Vandersteen W.,Center for Aquaculture and Environmental Research |
Biro P.,Deakin University |
Harris L.,Center for Aquaculture and Environmental Research |
Harris L.,Canadian Department of Fisheries and Oceans |
Devlin R.,Center for Aquaculture and Environmental Research
Evolutionary Applications | Year: 2012
We tested the fitness consequences of introgression of fast-growing domesticated fish into a wild population. Fry from wild and domesticated rainbow trout (Oncorhynchus mykiss) crosses, F 1 hybrids, and first- and second-generation backcrosses were released into two natural lakes. Parentage analysis using microsatellite loci facilitated the identification of survivors, so fitness was estimated in nature from the first-feeding stage. Results indicated that under certain conditions, domesticated fish survived at least as well as wild fish within the same environment. Relative growth and survival of the crosses, however, were highly dependent on environment. During the first summer, fastest-growing crosses had the highest survival, but this trend was reversed after one winter and another summer. Although the F 1 hybrids showed evidence of outbreeding depression because of the disruption of local adaptation, there was little evidence of outbreeding depression in the backcrosses, and the second-generation backcrosses exhibited a wild-type phenotype. This information is relevant for assessing the multigenerational risk of escaped or released domesticated fish should they successfully interbreed with wild populations and provides information on how to minimize detrimental impacts of a conservation breeding and/or management programme. These data also further understanding of the selection pressures in nature that maintain submaximal rates of growth. © 2011 Blackwell Publishing Ltd.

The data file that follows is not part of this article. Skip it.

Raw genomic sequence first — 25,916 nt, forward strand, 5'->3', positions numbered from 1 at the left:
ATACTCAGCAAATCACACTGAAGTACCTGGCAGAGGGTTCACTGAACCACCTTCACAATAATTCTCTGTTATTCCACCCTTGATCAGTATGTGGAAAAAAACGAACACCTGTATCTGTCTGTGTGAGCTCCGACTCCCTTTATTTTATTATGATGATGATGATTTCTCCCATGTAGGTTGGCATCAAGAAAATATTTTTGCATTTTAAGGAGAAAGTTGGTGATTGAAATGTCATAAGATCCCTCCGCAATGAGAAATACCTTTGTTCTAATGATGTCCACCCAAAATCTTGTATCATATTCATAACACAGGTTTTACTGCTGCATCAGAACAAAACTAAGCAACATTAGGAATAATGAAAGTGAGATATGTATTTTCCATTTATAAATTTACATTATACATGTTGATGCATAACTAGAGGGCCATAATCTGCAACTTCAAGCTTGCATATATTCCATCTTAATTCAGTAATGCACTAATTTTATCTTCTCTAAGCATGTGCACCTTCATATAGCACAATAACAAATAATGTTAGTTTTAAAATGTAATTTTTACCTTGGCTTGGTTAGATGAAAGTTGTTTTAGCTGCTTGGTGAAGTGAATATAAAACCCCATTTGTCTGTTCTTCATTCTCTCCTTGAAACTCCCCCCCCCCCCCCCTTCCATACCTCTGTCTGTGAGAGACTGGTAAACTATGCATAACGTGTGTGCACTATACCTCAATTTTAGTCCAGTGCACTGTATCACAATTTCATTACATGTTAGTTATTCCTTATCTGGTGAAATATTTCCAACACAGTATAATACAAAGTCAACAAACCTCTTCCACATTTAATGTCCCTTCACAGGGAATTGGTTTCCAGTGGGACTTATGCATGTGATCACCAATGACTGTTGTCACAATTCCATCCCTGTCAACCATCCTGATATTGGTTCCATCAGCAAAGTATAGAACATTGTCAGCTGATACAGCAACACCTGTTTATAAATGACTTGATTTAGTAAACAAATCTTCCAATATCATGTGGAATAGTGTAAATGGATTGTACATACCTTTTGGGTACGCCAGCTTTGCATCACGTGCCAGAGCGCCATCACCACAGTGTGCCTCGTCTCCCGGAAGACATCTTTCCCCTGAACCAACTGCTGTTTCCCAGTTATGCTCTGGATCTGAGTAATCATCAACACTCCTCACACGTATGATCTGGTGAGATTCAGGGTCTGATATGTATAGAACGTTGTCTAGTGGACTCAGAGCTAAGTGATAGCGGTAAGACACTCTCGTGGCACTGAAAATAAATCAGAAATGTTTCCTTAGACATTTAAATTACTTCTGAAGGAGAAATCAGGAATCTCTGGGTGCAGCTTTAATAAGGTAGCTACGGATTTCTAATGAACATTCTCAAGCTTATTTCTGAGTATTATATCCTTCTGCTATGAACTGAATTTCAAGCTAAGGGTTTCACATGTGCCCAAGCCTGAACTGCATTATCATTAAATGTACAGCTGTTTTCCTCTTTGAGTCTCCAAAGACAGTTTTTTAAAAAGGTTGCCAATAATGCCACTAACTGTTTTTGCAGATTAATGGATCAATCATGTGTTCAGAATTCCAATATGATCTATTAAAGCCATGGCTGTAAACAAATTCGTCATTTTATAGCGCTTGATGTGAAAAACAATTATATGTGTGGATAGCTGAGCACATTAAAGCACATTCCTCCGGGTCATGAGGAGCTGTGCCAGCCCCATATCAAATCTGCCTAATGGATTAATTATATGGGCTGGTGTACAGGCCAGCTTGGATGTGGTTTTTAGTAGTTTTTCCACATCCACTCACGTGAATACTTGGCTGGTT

Naiman R.J.,University of Washington |
Naiman R.J.,University of Western Australia |
Alldredge J.R.,Washington State University |
Beauchamp D.A.,U.S. Geological Survey |
And 14 more authors.
Proceedings of the National Academy of Sciences of the United States of America | Year: 2012
Well-functioning food webs are fundamental for sustaining rivers as ecosystems and maintaining associated aquatic and terrestrial communities. The current emphasis on restoring habitat structure - without explicitly considering food webs - has been less successful than hoped in terms of enhancing the status of targeted species and often overlooks important constraints on ecologically effective restoration. We identify three priority food web-related issues that potentially impede successful river restoration: uncertainty about habitat carrying capacity, proliferation of chemicals and contaminants, and emergence of hybrid food webs containing a mixture of native and invasive species. Additionally, there is the need to place these food web considerations in a broad temporal and spatial framework by understanding the consequences of altered nutrient, organic matter (energy), water, and thermal sources and flows, reconnecting critical habitats and their food webs, and restoring for changing environments. As an illustration, we discuss how the Columbia River Basin, site of one of the largest aquatic/riparian restoration programs in the United States, would benefit from implementing a food web perspective. A food web perspective for the Columbia River would complement ongoing approaches and enhance the ability to meet the vision and legal obligations of the US Endangered Species Act, the Northwest Power Act (Fish and Wildlife Program), and federal treaties with Northwest Indian Tribes while meeting fundamental needs for improved river management.